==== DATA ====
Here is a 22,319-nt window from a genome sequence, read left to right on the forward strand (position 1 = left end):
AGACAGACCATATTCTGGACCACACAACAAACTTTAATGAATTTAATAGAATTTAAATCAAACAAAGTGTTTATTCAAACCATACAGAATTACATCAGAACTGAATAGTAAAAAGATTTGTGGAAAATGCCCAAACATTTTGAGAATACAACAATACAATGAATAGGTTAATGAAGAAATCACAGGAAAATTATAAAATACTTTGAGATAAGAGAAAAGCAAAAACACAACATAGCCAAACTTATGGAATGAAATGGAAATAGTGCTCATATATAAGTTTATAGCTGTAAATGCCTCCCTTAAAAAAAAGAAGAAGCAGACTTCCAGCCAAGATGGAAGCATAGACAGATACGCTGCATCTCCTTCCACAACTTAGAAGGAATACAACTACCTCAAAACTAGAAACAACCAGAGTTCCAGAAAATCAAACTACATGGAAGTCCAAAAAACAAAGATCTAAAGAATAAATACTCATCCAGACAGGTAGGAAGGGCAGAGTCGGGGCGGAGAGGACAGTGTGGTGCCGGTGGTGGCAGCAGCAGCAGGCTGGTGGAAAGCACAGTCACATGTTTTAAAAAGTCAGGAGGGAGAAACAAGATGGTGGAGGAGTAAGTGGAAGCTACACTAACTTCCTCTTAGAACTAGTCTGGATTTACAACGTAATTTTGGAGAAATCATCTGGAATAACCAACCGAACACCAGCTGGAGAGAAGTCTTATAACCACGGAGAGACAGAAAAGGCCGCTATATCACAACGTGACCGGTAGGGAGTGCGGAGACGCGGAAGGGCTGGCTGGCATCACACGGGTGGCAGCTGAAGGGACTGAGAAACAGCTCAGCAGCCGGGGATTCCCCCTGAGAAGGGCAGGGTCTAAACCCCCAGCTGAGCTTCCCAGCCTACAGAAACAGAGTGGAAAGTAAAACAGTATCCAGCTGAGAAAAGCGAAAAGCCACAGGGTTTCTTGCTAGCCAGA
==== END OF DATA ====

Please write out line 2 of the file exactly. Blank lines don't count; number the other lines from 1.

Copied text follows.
AGACAGACCATATTCTGGACCACACAACAAACTTTAATGAATTTAATAGAATTTAAATCAAACAAAGTGTTTATTCAAACCATACAGAATTACATCAGAACTGAATAGTAAAAAGATTTGTGGAAAATGCCCAAACATTTTGAGAATACAACAATACAATGAATAGGTTAATGAAGAAATCACAGGAAAATTATAAAATACTTTGAGATAAGAGAAAAGCAAAAACACAACATAGCCAAACTTATGGAATGAAATGGAAATAGTGCTCATATATAAGTTTATAGCTGTAAATGCCTCCCTTAAAAAAAAGAAGAAGCAGACTTCCAGCCAAGATGGAAGCATAGACAGATACGCTGCATCTCCTTCCACAACTTAGAAGGAATACAACTACCTCAAAACTAGAAACAACCAGAGTTCCAGAAAATCAAACTACATGGAAGTCCAAAAAACAAAGATCTAAAGAATAAATACTCATCCAGACAGGTAGGAAGGGCAGAGTCGGGGCGGAGAGGACAGTGTGGTGCCGGTGGTGGCAGCAGCAGCAGGCTGGTGGAAAGCACAGTCACATGTTTTAAAAAGTCAGGAGGGAGAAACAAGATGGTGGAGGAGTAAGTGGAAGCTACACTAACTTCCTCTTAGAACTAGTCTGGATTTACAACGTAATTTTGGAGAAATCATCTGGAATAACCAACCGAACACCAGCTGGAGAGAAGTCTTATAACCACGGAGAGACAGAAAAGGCCGCTATATCACAACGTGACCGGTAGGGAGTGCGGAGACGCGGAAGGGCTGGCTGGCATCACACGGGTGGCAGCTGAAGGGACTGAGAAACAGCTCAGCAGCCGGGGATTCCCCCTGAGAAGGGCAGGGTCTAAACCCCCAGCTGAGCTTCCCAGCCTACAGAAACAGAGTGGAAAGTAAAACAGTATCCAGCTGAGAAAAGCGAAAAGCCACAGGGTTTCTTGCTAGCCAGA